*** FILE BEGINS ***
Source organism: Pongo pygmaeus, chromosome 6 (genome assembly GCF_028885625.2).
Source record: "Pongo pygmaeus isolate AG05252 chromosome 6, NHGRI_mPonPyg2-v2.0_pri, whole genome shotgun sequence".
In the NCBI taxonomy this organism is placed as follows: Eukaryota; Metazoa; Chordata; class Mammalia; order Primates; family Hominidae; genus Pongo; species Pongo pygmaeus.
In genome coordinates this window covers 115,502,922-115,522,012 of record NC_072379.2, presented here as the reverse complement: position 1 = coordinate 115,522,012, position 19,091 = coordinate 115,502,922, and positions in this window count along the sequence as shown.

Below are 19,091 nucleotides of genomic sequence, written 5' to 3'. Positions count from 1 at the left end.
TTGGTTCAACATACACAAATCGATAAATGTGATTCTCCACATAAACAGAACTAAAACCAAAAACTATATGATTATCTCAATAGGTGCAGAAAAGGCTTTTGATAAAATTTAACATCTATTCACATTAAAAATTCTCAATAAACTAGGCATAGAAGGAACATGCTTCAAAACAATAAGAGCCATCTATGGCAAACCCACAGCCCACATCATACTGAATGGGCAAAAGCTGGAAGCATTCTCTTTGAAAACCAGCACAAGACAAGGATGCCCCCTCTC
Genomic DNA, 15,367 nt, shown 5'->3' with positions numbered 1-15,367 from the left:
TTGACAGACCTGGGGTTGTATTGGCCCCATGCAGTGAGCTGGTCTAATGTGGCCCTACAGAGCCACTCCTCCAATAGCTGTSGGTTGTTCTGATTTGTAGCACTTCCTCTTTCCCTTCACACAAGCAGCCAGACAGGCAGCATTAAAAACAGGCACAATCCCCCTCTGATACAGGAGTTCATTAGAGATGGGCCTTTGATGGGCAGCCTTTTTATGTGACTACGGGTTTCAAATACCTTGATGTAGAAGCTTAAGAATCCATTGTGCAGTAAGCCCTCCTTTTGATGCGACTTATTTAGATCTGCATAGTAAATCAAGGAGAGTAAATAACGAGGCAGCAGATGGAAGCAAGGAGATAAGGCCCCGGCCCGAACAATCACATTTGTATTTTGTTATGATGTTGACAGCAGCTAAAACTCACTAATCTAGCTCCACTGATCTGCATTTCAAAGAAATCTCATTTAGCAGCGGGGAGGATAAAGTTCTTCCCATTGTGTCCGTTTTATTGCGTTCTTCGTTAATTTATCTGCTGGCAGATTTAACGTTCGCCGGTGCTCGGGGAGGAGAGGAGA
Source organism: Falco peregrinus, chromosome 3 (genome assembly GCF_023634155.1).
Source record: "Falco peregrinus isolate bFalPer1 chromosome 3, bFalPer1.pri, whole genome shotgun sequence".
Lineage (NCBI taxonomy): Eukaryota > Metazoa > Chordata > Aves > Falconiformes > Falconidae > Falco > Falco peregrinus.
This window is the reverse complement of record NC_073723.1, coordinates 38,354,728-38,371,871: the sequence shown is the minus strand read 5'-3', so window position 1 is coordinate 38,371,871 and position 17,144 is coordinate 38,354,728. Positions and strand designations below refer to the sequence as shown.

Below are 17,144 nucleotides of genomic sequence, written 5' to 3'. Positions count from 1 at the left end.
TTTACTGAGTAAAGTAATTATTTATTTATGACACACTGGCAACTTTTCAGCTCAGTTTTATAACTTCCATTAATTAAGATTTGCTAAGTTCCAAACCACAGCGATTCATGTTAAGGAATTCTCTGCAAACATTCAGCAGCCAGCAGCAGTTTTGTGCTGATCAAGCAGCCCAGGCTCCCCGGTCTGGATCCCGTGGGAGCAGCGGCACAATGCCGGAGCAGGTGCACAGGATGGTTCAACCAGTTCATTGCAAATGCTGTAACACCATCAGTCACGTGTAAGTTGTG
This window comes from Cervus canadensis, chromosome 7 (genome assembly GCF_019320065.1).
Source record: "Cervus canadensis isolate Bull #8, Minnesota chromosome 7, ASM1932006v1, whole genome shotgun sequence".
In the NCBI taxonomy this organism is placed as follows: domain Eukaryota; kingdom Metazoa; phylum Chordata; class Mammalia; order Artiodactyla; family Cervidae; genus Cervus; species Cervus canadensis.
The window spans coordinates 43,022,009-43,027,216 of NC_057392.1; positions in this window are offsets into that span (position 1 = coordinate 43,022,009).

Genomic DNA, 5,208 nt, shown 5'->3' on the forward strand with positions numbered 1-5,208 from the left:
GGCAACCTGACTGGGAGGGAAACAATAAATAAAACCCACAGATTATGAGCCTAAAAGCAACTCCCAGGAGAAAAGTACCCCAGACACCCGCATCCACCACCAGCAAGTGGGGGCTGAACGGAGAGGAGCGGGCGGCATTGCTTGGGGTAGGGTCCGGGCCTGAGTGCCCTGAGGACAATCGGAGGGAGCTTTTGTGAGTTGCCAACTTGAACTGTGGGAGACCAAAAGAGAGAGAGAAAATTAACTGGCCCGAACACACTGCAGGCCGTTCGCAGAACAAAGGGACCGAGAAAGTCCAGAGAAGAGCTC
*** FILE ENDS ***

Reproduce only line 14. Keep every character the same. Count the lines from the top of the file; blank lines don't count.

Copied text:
TTTACTGAGTAAAGTAATTATTTATTTATGACACACTGGCAACTTTTCAGCTCAGTTTTATAACTTCCATTAATTAAGATTTGCTAAGTTCCAAACCACAGCGATTCATGTTAAGGAATTCTCTGCAAACATTCAGCAGCCAGCAGCAGTTTTGTGCTGATCAAGCAGCCCAGGCTCCCCGGTCTGGATCCCGTGGGAGCAGCGGCACAATGCCGGAGCAGGTGCACAGGATGGTTCAACCAGTTCATTGCAAATGCTGTAACACCATCAGTCACGTGTAAGTTGTG